By John DiMotto
The most oft seen case in civil court is the personal injury lawsuit. In these cases, the trier of fact - a jury or the court - usually is called upon to determine fault/liability and damages.
Personal injury lawsuits cover a variety of incidents. They may involve a "slip and fall" case (ie. a person is in a grocery store and slips, falls and is injured), a medical malpractice case (ie. a person claims that a doctor was negligent in the performance of a medical treatment/procedure and that the negligence caused injury); a motor vehicle accident case (ie. a person is in a motor vehicle that is in a collision with another vehicle). Of these cases, the motor vehicle accident case is most prevalent.
The normal "course" for a person injured in a motor vehicle accident is that the person contacts his/her own insurance company and reports the accident and damage. The incident is also reported to the insurance company of the other driver. Most of these cases are "settled" when the damages sought are obtained either from one's own insurance company who will then deal with the other driver's insurance company. However, if the injured party and the insurance companies cannot agree, the case may go "to suit." The injured party may sue the other driver, the other driver's insurance company, the injured party's own insurance company if the other driver is uninsured or underinsured and any other party who may have been negligent and contributed to cause the accident. Also, if an insurance company has paid the medical expenses of the injured party, that company must be brought into the lawsuit since they have the right to be reimbursed by the "at fault" party or that party's insurance company.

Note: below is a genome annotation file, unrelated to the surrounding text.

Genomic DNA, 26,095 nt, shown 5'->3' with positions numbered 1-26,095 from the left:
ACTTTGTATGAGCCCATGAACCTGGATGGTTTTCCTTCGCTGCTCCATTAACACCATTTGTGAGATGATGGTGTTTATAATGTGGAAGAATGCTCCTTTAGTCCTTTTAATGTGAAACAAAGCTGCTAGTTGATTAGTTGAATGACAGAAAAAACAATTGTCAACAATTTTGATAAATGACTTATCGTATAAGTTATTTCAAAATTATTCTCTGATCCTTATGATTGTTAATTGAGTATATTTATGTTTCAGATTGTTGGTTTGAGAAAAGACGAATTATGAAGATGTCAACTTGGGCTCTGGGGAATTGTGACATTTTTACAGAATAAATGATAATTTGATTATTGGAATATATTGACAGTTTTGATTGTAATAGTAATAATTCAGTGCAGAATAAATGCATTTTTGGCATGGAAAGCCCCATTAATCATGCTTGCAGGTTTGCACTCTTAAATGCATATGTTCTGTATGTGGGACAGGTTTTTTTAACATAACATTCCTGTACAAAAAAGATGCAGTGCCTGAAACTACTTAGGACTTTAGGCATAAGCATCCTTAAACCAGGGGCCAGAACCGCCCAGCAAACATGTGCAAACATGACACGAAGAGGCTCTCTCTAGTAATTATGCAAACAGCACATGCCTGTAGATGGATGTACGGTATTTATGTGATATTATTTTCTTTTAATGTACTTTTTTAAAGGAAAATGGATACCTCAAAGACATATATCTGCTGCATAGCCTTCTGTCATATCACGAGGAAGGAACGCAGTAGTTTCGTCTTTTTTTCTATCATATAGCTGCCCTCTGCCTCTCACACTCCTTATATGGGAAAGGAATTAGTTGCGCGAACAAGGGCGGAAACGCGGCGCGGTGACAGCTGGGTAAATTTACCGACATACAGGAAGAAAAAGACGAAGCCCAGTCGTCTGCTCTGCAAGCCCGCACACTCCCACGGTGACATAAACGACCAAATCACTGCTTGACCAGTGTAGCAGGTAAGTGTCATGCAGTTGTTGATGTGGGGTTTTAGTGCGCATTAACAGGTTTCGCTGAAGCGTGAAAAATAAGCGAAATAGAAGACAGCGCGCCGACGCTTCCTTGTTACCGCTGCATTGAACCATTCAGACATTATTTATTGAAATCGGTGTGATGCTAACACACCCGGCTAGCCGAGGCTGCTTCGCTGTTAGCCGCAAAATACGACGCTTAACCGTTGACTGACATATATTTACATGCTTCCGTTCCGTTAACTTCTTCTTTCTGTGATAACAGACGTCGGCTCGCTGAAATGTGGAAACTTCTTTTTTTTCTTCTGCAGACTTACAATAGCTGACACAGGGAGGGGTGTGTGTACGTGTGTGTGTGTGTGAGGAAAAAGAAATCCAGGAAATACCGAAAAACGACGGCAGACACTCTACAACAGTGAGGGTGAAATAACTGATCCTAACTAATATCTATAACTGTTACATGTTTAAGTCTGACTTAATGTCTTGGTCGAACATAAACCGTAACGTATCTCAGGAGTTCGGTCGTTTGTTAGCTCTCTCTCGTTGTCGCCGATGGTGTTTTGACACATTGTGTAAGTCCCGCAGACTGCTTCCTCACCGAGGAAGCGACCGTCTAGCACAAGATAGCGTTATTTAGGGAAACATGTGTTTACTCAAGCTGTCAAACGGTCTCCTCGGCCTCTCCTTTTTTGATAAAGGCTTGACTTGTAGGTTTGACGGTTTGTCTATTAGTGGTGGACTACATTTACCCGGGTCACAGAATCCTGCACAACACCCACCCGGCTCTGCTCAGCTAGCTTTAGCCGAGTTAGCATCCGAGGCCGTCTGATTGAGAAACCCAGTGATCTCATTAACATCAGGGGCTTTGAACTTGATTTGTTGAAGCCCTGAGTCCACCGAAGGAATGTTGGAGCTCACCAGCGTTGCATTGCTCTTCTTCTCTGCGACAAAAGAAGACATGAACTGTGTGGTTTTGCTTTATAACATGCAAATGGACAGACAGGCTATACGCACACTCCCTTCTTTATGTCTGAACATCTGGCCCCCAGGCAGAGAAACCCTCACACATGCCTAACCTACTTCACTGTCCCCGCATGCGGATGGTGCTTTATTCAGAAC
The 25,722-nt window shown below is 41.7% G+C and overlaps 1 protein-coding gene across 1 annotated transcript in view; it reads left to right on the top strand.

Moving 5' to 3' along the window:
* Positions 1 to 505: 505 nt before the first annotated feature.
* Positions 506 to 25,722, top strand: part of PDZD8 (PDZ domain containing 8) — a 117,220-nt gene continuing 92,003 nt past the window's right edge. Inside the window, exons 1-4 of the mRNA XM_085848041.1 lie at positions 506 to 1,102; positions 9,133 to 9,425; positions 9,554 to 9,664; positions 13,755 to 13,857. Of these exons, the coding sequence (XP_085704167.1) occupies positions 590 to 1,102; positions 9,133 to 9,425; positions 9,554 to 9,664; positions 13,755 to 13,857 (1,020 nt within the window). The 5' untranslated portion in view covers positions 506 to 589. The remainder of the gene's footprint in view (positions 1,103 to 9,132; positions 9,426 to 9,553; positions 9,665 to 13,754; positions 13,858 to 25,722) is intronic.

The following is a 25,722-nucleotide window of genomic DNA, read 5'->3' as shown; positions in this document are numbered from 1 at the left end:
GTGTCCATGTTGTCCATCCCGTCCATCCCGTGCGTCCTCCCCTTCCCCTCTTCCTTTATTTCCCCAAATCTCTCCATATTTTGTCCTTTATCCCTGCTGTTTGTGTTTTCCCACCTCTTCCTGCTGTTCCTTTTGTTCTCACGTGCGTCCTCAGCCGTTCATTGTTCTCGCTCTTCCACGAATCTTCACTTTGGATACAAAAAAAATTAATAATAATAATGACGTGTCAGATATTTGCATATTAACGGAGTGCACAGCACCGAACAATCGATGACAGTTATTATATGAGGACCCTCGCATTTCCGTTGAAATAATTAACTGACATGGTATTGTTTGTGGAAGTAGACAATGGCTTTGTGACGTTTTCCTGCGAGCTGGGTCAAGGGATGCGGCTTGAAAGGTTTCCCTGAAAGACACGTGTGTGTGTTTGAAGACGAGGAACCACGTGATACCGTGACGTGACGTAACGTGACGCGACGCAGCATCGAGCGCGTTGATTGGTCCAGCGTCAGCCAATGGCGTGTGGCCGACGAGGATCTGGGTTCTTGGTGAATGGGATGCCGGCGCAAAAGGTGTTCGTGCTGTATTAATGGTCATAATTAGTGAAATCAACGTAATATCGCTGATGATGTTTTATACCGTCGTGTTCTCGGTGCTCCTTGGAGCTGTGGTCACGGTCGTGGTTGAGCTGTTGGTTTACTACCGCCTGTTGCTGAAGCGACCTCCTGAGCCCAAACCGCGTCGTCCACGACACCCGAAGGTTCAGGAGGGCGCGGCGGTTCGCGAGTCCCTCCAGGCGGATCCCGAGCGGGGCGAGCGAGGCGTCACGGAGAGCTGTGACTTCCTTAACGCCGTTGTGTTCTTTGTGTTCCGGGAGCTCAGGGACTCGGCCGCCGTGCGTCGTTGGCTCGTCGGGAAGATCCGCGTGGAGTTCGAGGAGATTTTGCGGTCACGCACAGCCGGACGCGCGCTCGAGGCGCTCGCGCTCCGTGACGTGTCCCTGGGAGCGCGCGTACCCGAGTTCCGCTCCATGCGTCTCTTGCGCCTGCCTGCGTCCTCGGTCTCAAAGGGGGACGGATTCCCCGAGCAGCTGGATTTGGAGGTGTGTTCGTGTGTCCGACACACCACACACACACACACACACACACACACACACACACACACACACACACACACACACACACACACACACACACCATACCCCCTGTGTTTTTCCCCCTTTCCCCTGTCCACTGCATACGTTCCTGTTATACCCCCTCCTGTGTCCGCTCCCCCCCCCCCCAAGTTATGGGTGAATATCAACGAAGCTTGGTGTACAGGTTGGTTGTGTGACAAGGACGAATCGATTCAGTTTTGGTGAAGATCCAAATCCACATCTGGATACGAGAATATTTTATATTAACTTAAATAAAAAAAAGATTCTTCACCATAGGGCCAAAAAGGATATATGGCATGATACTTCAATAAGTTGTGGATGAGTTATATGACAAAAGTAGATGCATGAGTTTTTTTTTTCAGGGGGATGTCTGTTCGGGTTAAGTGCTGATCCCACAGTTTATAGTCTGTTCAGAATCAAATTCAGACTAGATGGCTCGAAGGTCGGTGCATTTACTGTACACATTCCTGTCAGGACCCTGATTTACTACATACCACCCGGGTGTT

When a PI-Motor Vehicle accident case is filed, the attorneys will engage in "discovery" to find out what happened. Discovery takes many forms; written interrogatories (ie. written questions are sent out and answers must be provided in a timely fashion); depositions (ie. witnesses are questioned under oath like testimony in the courtroom); requests to admit (ie. a party is asked to admit or deny facts about the accident)' request for production of documents (is. medical records). Once the discovery is completed and each side understands the full nature of the incident, attempts at settlement are made. If the attorneys cannot resolve the case, most judges will require the parties to engage in mediation. This is a procedure where a lawyer or retired judge will hear from both sides and try to get them to come to an agreement. If mediation fails, then the case is set for a court trial (judge decides the case) or a jury trial.
At trial, the party seek damages has the burden to prove that the other party was at fault, or more at fault than the plaintiff as well as entitlement to damages (ie. a monetary award to compensate the injured party).
Most cases will settle because the parties want to control the outcome of the case. There is no control when the cases is put in the hands of the trier of fact. However, when a case does go to trial, the outcome is usually decided based on which witnesses are believed by the trier of fact; that is, who is most worthy of belief as to the facts surrounding the accident.
Accidents occur daily. When the cannot be resolved, the forum for resolution is civil court.